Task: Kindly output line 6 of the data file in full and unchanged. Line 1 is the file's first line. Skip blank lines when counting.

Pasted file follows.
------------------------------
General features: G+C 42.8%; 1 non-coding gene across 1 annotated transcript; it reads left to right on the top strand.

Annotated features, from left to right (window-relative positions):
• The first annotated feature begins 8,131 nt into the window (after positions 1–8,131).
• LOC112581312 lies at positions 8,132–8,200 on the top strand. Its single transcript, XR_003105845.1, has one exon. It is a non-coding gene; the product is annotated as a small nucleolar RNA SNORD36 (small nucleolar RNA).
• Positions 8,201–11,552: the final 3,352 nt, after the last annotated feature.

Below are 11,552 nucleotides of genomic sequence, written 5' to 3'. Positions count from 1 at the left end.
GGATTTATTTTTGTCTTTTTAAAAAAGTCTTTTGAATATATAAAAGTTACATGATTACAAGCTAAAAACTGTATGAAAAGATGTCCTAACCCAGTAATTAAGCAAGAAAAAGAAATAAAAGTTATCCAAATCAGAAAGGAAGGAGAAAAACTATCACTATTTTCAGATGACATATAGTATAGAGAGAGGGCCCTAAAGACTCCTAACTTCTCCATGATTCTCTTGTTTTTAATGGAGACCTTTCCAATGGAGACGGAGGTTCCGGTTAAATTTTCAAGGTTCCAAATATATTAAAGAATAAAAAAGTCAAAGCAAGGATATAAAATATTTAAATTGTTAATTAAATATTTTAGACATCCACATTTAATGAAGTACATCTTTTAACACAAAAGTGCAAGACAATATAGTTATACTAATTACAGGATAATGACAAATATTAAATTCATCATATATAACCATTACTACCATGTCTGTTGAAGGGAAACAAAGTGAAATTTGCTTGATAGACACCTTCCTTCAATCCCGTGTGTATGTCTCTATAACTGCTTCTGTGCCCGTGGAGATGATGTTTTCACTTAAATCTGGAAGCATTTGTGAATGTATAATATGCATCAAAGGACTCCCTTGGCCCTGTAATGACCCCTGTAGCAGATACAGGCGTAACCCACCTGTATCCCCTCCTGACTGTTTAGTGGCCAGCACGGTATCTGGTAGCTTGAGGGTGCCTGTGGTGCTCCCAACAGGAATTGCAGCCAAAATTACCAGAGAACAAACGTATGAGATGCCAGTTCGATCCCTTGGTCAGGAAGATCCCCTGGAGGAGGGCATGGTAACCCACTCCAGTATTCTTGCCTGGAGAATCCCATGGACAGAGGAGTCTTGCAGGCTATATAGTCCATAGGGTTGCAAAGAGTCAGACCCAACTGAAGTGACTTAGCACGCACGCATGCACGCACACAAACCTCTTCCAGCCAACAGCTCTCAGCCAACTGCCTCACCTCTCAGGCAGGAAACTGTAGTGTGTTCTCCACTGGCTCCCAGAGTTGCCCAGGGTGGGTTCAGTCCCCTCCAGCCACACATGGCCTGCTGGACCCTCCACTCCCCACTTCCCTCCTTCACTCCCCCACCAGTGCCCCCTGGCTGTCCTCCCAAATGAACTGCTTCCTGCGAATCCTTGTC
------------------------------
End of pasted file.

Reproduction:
Below are 11,552 nucleotides of genomic sequence, written 5' to 3'. Positions count from 1 at the left end.